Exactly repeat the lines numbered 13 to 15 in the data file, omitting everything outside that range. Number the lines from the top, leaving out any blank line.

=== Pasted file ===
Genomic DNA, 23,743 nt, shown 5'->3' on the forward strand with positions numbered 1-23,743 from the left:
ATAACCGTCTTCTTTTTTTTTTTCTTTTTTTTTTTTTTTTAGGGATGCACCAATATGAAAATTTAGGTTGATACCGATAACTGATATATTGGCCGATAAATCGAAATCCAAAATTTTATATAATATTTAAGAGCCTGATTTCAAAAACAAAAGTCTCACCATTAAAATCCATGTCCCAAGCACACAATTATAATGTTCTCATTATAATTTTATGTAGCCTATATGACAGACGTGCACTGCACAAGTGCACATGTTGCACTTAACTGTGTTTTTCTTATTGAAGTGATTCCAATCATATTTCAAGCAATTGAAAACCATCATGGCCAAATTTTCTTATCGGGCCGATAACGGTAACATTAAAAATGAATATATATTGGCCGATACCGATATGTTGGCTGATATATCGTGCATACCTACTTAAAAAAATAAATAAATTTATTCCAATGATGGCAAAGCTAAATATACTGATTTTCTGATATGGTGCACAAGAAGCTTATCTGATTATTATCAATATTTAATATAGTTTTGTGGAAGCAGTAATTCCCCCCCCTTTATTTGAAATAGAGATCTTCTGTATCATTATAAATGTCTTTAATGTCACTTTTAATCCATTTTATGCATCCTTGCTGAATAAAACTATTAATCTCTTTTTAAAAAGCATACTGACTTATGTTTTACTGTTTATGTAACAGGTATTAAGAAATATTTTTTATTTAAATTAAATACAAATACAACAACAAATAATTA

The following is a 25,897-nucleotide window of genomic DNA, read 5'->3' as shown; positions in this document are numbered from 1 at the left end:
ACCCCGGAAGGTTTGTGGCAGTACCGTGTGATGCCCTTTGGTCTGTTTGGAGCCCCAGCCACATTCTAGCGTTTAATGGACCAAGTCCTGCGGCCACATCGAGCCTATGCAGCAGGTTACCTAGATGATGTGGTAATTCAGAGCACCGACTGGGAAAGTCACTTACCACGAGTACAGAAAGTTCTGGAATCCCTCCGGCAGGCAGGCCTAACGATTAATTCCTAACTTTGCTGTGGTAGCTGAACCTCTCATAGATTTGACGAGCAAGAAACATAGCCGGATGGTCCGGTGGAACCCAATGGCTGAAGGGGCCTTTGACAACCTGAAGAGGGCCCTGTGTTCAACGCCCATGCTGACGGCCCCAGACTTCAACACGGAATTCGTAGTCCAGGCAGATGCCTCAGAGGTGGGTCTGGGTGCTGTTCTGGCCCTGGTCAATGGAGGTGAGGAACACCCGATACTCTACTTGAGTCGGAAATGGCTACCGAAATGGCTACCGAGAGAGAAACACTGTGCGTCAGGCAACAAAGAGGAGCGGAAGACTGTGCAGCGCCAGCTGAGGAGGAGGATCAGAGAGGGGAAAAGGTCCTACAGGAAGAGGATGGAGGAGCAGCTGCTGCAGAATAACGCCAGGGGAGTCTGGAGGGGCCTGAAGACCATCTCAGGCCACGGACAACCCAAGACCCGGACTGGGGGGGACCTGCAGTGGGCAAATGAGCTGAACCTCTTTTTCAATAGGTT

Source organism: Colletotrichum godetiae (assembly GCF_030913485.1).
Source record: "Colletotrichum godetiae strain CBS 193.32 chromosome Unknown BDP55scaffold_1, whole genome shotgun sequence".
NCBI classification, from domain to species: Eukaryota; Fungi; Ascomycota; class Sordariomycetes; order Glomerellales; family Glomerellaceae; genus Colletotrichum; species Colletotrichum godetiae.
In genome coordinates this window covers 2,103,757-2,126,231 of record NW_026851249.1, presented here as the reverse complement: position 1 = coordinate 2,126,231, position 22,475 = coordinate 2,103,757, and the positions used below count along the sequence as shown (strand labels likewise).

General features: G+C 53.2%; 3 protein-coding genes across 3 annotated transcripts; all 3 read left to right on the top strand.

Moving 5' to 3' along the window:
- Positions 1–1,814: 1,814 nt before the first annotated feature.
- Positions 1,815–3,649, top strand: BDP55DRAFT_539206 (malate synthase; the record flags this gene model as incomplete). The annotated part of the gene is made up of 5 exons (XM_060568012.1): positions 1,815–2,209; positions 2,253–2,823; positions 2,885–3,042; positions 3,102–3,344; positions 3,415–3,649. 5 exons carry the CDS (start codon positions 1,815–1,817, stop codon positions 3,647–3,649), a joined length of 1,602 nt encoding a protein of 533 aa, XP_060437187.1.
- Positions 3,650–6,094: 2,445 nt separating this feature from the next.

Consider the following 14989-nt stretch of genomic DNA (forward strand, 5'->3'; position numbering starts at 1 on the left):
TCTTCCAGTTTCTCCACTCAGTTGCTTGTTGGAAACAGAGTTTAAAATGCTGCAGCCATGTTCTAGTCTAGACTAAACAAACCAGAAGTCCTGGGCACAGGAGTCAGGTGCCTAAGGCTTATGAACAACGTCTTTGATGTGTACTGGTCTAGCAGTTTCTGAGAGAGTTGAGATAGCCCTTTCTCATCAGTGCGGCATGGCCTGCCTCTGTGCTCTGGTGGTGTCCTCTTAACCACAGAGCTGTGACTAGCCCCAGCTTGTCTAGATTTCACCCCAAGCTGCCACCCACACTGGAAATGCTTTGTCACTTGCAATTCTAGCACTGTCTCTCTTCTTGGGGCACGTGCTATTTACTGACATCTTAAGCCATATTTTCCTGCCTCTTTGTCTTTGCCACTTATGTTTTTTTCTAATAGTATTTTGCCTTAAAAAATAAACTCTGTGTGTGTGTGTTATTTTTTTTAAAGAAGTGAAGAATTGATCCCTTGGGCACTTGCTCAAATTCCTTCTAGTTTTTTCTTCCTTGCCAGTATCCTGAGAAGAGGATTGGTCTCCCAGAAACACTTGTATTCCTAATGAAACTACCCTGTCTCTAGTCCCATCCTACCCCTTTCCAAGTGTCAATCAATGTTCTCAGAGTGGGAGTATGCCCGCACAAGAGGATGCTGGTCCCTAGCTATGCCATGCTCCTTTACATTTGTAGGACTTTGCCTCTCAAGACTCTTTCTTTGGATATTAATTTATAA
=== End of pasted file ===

- Positions 3,650–6,094: 2,445 nt separating this feature from the next.

Consider the following 14989-nt stretch of genomic DNA (forward strand, 5'->3'; position numbering starts at 1 on the left):
TCTTCCAGTTTCTCCACTCAGTTGCTTGTTGGAAACAGAGTTTAAAATGCTGCAGCCATGTTCTAGTCTAGACTAAACAAACCAGAAGTCCTGGGCACAGGAGTCAGGTGCCTAAGGCTTATGAACAACGTCTTTGATGTGTACTGGTCTAGCAGTTTCTGAGAGAGTTGAGATAGCCCTTTCTCATCAGTGCGGCATGGCCTGCCTCTGTGCTCTGGTGGTGTCCTCTTAACCACAGAGCTGTGACTAGCCCCAGCTTGTCTAGATTTCACCCCAAGCTGCCACCCACACTGGAAATGCTTTGTCACTTGCAATTCTAGCACTGTCTCTCTTCTTGGGGCACGTGCTATTTACTGACATCTTAAGCCATATTTTCCTGCCTCTTTGTCTTTGCCACTTATGTTTTTTTCTAATAGTATTTTGCCTTAAAAAATAAACTCTGTGTGTGTGTGTTATTTTTTTTAAAGAAGTGAAGAATTGATCCCTTGGGCACTTGCTCAAATTCCTTCTAGTTTTTTCTTCCTTGCCAGTATCCTGAGAAGAGGATTGGTCTCCCAGAAACACTTGTATTCCTAATGAAACTACCCTGTCTCTAGTCCCATCCTACCCCTTTCCAAGTGTCAATCAATGTTCTCAGAGTGGGAGTATGCCCGCACAAGAGGATGCTGGTCCCTAGCTATGCCATGCTCCTTTACATTTGTAGGACTTTGCCTCTCAAGACTCTTTCTTTGGATATTAATTTATAA